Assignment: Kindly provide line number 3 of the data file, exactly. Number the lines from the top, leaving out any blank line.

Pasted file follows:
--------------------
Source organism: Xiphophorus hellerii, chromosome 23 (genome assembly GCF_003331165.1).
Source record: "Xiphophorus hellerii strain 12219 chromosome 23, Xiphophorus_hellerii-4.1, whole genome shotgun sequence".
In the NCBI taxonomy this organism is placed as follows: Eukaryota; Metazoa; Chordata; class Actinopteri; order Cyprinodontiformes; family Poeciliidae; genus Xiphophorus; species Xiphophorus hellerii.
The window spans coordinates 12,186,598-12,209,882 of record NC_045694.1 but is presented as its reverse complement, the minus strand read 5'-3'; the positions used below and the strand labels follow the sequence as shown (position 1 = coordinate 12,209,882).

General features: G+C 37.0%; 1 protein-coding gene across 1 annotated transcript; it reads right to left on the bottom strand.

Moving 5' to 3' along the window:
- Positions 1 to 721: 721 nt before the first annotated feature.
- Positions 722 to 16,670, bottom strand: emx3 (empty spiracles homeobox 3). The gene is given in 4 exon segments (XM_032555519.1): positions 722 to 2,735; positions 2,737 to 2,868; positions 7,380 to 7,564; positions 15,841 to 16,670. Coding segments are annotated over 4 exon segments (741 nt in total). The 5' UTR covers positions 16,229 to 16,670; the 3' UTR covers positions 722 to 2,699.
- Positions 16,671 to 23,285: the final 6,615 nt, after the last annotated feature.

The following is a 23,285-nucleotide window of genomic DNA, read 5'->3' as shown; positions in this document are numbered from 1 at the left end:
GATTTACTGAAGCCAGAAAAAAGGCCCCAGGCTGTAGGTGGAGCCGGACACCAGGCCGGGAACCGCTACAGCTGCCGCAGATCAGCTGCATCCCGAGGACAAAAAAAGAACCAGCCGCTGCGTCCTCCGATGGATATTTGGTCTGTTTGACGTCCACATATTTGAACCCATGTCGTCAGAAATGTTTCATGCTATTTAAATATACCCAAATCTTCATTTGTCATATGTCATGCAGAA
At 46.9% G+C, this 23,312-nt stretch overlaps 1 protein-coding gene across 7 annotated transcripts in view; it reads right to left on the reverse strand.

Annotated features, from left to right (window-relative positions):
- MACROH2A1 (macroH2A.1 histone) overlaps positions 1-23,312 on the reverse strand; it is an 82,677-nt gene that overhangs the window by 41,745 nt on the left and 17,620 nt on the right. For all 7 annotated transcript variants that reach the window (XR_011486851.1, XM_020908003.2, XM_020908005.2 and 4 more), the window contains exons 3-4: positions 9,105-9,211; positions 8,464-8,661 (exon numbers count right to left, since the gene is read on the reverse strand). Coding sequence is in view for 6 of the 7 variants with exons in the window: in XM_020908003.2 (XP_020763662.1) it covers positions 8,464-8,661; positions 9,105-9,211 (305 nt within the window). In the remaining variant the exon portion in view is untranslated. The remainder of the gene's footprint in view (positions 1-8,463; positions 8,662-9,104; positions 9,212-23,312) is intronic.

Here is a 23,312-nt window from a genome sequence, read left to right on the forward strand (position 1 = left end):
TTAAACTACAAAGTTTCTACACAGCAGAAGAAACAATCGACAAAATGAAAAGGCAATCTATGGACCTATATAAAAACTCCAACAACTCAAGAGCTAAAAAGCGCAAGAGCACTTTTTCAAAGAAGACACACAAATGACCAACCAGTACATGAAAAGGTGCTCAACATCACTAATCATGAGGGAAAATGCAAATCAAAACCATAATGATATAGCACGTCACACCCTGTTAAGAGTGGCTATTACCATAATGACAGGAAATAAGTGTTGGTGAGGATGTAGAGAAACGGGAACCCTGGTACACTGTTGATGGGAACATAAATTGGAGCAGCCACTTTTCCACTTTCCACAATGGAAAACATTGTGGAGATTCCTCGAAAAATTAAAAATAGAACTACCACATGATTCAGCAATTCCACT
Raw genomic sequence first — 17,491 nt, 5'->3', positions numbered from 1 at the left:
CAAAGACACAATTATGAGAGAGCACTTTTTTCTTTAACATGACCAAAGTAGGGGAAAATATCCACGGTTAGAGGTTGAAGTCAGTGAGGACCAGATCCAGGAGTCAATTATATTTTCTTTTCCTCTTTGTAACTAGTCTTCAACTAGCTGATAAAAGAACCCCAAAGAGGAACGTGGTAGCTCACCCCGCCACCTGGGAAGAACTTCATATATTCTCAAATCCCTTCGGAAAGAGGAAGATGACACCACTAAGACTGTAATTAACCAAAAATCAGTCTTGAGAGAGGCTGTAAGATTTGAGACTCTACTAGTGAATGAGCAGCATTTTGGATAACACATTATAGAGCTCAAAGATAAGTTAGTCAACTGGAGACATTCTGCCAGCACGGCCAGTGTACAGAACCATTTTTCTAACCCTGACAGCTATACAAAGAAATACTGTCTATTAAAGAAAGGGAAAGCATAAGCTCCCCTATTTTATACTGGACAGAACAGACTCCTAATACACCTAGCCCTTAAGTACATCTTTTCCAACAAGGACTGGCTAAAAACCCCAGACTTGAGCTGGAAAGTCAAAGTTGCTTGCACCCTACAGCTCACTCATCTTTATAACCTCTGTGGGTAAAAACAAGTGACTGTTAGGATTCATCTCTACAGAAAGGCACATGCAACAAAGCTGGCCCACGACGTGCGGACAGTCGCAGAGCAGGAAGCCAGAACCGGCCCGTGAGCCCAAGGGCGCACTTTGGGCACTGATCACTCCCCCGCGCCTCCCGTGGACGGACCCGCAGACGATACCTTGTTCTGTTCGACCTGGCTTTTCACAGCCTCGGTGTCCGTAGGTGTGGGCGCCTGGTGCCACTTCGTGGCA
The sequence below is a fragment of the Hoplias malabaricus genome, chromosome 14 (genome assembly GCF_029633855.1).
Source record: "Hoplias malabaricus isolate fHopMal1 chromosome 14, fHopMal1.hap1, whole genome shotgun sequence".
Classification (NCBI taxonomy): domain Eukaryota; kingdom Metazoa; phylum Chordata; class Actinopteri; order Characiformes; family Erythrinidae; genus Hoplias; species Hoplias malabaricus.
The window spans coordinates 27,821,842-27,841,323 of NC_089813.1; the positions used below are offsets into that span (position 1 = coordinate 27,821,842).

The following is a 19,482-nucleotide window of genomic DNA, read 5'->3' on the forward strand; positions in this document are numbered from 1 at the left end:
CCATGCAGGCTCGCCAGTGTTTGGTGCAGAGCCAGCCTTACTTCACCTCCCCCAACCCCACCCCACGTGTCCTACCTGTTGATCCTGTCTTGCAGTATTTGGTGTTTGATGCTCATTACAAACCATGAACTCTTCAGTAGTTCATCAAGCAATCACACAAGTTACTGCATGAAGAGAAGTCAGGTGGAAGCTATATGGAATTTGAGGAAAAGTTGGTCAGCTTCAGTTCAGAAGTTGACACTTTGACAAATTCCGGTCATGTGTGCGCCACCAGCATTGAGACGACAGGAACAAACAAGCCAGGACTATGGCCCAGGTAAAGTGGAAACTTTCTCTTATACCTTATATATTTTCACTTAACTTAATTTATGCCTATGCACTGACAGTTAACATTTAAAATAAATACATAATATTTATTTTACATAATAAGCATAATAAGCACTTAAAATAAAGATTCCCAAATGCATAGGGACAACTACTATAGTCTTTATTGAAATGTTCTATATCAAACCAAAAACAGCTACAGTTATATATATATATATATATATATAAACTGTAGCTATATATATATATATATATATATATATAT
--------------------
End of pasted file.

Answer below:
In the NCBI taxonomy this organism is placed as follows: Eukaryota; Metazoa; Chordata; class Actinopteri; order Cyprinodontiformes; family Poeciliidae; genus Xiphophorus; species Xiphophorus hellerii.